PowerBI is a powerful reporting solution for Business Intelligence for analytical reports, it is not meant to replace SSRS, the focus of this tool is to be able to visualize data interactively from different data sources in a collaborative way. On this post I will show you a quick way to embed your PowerBI reports into HTML code, that can help you to publish reports to websites. For this, you will need a PowerBI Pro subscription (you can try it by free for 60 days) Once you are logged to your PowerBI Pro account, select any published report you want to embed, as follows (for this example I will use a test report I have with imported dataset) Generating HTML code for the report Click on File and select Publish to web A message to create an embed code will appear, click on it A warning will also appear since your data will be public, click on publish And that is all, now you have your HTML code to share it wherever you want. What if you want to stop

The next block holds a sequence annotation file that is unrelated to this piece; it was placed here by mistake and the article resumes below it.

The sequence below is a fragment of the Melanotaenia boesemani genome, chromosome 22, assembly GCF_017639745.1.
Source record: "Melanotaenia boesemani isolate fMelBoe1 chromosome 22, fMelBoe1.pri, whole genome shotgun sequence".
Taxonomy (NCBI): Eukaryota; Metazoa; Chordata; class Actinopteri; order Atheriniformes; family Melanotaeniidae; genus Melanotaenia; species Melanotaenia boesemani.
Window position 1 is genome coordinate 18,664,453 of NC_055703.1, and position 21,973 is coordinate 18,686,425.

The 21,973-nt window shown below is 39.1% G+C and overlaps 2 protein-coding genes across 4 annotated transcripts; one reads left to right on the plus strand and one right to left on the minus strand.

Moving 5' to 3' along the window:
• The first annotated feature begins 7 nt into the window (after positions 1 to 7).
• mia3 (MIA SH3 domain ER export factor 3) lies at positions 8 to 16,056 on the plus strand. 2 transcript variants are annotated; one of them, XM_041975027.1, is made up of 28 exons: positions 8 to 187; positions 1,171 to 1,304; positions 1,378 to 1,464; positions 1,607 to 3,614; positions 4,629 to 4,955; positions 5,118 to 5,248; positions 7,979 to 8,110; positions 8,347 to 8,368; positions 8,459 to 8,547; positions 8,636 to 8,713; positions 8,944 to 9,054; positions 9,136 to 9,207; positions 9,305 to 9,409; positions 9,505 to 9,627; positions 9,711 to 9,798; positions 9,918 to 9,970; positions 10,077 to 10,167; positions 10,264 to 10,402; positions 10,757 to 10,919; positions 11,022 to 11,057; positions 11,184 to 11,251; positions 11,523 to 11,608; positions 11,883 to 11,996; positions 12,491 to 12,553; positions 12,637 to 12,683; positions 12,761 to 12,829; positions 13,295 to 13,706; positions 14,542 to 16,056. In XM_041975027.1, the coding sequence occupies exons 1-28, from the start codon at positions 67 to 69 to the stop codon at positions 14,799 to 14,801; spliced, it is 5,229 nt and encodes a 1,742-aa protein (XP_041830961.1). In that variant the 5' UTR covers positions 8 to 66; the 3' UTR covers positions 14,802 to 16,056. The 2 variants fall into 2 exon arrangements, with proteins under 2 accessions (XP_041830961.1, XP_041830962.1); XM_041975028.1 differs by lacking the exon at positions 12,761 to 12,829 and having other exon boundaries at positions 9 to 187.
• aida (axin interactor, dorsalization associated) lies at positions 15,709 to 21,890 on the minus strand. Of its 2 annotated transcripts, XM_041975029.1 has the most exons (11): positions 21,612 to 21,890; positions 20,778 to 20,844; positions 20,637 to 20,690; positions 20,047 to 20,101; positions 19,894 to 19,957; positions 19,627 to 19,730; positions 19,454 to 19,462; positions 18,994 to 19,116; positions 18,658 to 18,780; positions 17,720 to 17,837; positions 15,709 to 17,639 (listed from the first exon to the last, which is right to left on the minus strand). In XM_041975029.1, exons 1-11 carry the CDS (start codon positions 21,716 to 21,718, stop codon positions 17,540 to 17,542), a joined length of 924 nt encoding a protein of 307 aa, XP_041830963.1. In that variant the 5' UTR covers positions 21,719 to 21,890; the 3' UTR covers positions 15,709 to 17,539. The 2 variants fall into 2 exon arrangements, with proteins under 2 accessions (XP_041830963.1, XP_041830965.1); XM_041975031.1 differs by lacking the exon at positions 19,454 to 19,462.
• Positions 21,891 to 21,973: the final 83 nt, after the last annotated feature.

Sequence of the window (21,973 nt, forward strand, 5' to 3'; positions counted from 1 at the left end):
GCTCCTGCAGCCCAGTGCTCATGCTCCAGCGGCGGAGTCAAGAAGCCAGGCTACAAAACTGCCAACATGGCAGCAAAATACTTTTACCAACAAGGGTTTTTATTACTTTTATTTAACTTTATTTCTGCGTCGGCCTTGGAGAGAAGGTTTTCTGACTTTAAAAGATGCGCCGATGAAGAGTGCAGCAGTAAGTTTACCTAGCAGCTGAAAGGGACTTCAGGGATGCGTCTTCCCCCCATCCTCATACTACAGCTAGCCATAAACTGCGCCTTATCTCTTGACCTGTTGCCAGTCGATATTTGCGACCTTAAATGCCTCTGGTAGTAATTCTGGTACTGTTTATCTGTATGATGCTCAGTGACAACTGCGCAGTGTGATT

Pride and Prejudice... and Triggers

This post is part of #tsql2sday event :) I know, in the world of the database administrators and developers, the triggers are the ugly duck of the database development. They are hard to track, hard to maintain, can have a weird transaction behavior if you are not careful and can lead to blocking your entire database if they are poorly programmed (yes, this is the prejudice). But as anything, if treated well and programmed carefully they can be handy in a lot of special situations, but read again... I put SPECIAL SITUATIONS, let me tell you 2 histories I have with triggers, a good one and a bad one: The Good Some years ago, more than I want to admit, I was working on a local bank,  there was a requirement from the banking regulation authority, they ask each bank to report any currency exchange operation in near real-time (a maximum of 30 minutes to report an operation, I cannot remember exactly, but around these times) and the implementation time was some kind of short.